Walking the Nile by Levison Wood

Walking the Nile by Levison Wood

Atlantic Monthly Press

January 12, 2016

352 Pages

A few weeks ago a friend and I went to hear a speaker at the Dallas Museum of Art named Levison Wood talk about his adventures in walking from the source of the Nile to the Mediterranean Sea. Knowing little about this man from Great Britain except for what I quickly looked up on the internet, I purchased a ticket and was excited about the event–almost all the author talks I go to at the museum are worth going to regardless of whether I have read the book. As I did a little more research and the date of the talk drew near, I was compelled to buy another ticket and convince my friend to go, too. Just seeing the cover of the book convinced me that this was a special event and needed to be shared.

Well, the talk was more than enjoyable and since this 34-year-old young man was just so easy on the eyes, I wanted to meet him by buying a book for him to sign. I really didn’t intend to read the book, I honestly just wanted to see what he was like. Hell, I really didn’t intend to buy the book but could not resist. I have no place to store books anymore and buy most of them via Kindle or check them out at the library. As any book signing goes, you have a few seconds and it’s over quickly. What a pleasant young man Levison Wood is. So, the book languished on my counter for a few weeks. I already had plenty of books to read and review. Well, I finally started reading the book and finished in a few days. Since I learned at the talk that Mr. Wood, or “Lev,” as most people call him, had filmed a series about his walk as well. (He doesn’t really mention that in the book–no talk of film crews, etc.) I gathered that this crew met him at certain points on the journey and filmed briefly at different spots. So by the time I got around to reading Lev’s book, I was watching the 3-episode show as I read. I read about a third of the book, then watched Episode 1 and then read another third of the book, and so on. What a completely enjoyable adventure that Lev took me on. I am so ready to read and watch his next adventure!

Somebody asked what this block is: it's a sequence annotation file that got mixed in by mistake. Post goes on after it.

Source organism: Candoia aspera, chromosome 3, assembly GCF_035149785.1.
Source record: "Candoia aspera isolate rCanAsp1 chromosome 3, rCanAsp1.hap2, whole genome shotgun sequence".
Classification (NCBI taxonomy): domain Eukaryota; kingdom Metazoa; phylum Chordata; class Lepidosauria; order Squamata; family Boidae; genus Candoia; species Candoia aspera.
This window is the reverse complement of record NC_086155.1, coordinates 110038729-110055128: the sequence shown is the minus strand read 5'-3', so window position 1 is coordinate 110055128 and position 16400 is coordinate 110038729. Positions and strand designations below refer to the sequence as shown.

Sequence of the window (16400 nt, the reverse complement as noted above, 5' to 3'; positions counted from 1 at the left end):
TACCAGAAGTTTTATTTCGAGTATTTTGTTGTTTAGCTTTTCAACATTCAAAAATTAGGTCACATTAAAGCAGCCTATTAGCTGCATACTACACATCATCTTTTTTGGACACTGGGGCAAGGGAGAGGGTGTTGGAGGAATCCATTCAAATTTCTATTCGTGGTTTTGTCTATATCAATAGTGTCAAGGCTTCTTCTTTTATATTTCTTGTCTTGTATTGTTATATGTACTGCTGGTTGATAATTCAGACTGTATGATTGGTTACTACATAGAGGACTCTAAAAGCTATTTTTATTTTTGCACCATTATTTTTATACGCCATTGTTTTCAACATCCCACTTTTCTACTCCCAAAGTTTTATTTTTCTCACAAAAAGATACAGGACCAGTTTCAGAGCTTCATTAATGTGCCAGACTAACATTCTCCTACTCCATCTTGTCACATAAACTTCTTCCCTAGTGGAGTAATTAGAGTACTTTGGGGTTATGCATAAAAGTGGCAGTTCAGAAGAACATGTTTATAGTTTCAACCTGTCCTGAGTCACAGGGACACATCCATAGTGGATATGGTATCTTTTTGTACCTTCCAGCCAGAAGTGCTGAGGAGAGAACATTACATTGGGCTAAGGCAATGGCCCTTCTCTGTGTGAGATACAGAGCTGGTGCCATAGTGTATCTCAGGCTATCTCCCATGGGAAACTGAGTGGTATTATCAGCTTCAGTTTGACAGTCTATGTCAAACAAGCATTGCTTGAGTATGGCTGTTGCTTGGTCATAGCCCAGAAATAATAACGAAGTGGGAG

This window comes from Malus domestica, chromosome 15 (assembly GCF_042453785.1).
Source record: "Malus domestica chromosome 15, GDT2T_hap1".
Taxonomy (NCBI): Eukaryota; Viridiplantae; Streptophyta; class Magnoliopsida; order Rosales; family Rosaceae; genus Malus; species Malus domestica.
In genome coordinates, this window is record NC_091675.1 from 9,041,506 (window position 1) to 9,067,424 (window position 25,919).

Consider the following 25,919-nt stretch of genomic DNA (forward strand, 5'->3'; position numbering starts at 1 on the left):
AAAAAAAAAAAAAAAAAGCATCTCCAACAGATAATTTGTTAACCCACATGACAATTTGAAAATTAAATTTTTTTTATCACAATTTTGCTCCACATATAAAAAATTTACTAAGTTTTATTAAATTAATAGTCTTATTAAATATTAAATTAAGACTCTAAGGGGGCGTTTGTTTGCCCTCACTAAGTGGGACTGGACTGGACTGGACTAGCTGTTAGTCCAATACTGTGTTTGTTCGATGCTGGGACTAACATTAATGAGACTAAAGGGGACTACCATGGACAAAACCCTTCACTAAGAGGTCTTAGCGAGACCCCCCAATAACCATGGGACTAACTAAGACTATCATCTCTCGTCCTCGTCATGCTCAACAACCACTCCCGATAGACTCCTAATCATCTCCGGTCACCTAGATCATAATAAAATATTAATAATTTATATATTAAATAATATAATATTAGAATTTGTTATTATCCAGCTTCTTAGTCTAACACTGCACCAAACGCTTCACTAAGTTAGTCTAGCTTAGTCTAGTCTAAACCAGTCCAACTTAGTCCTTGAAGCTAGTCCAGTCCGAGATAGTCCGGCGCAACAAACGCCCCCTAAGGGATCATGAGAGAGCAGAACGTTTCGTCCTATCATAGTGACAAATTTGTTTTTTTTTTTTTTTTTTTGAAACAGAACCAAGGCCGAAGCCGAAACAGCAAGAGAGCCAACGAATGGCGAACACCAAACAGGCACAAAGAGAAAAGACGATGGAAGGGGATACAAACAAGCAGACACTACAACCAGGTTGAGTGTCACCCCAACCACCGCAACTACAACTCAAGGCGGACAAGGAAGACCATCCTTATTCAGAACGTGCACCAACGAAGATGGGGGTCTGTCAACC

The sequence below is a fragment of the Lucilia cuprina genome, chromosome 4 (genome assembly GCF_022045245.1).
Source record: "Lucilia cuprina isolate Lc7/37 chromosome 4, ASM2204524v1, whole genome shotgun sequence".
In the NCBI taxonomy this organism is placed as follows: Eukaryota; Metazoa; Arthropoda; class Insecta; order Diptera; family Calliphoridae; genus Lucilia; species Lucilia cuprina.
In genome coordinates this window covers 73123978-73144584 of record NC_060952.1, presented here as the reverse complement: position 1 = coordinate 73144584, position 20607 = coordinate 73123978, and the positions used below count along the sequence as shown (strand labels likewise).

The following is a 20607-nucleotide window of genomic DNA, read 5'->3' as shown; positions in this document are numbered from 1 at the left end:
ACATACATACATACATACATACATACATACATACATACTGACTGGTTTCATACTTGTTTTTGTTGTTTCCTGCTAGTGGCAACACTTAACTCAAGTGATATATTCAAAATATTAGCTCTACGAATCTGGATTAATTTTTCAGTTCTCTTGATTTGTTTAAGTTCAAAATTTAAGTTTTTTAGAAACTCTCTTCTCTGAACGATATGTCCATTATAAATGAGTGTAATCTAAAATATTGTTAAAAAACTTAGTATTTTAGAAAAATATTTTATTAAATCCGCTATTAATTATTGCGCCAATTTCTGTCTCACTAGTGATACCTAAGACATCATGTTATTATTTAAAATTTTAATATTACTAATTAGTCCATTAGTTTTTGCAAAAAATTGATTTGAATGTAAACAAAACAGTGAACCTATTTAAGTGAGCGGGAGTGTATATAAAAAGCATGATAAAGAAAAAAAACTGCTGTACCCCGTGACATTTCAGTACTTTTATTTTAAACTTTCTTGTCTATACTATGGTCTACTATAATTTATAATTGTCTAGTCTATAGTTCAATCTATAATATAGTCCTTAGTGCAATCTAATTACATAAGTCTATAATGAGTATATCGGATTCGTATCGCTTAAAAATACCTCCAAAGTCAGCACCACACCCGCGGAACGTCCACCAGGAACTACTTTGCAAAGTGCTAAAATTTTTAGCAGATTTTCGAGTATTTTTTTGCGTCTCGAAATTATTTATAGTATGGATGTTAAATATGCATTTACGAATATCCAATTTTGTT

–Levison Wood after a haboob or dust storm in the African Desert (Portrait: Ash Bhardwaj via The Evening Standard)

I learned so much from reading the book and watching the show. The good thing about each is that certain things Lev shares in the book are not in the television series and vice versa. I felt I was getting double the adventure! Of course, many things that occurred in the book are shown in the series. So cut up in thirds, I saw the characters I met in the book on film shortly afterwards. Meeting Boston, Lev’s first guide was great in the show because I felt I already knew him from the book. Seeing the characters met along the way on film after reading about them was really special.

As a Hemingway aficionado, I knew Africa was one of Hemingway’s favorite places. Lev first mentions Hemingway on page 118. He makes a few other Hemingway references as well. Lev’s journey started in Rwanda and then went from there to Uganda, through Tanzania, the war-torn South Sudan, Sudan, and finally Egypt. I had taken one course in my academic career on Egyptian art, so I was curious to see some of the famous places through Lev’s eyes. He was as awestruck as any tourist seeing these sites would be and Lev had already traveled far and wide before this adventure. I enjoyed Moez, the Coptic Christian guide Lev hired in Nubia (now Sudan), and I also wanted more of Turbo, Lev’s last guide in Egypt, especially in the TV series. Turbo was a red-haired Egyptian Muslim that helped Lev with supplies, logistics, government interference, and the like in Egypt (no easy and no inexpensive task). Knowing very little about the current state of any of these countries was enlightening. Learning about some of the flora and fauna was also worth reading and seeing.

I will only mention that there was an extremely heart-breaking and terrible event in the first episode and that in the book Lev tells how he was near a deadly skirmish in South Sudan. I learned about the governments and politics of the areas (mainly due to the guides informing Lev). I learned much about who the Victorian and present day British explorers are–Speke, Burton, Stanley, Livingstone, Baker, Asher, Fiennes) I also learned about a kind-hearted and empathetic and all around wonderful person–Levison Wood.

–Levison Wood at the end of the journey (via Animal Planet)

Since this book and series were made, Lev has written and filmed two more adventures: Walking the Himalayas and Walking the Americas. From social media, I gather that his fourth adventure has begun.

Thanks Dallas Museum of Art for continuing to bring me enlightenment and adventure via your wonderful Arts and Letters Live events.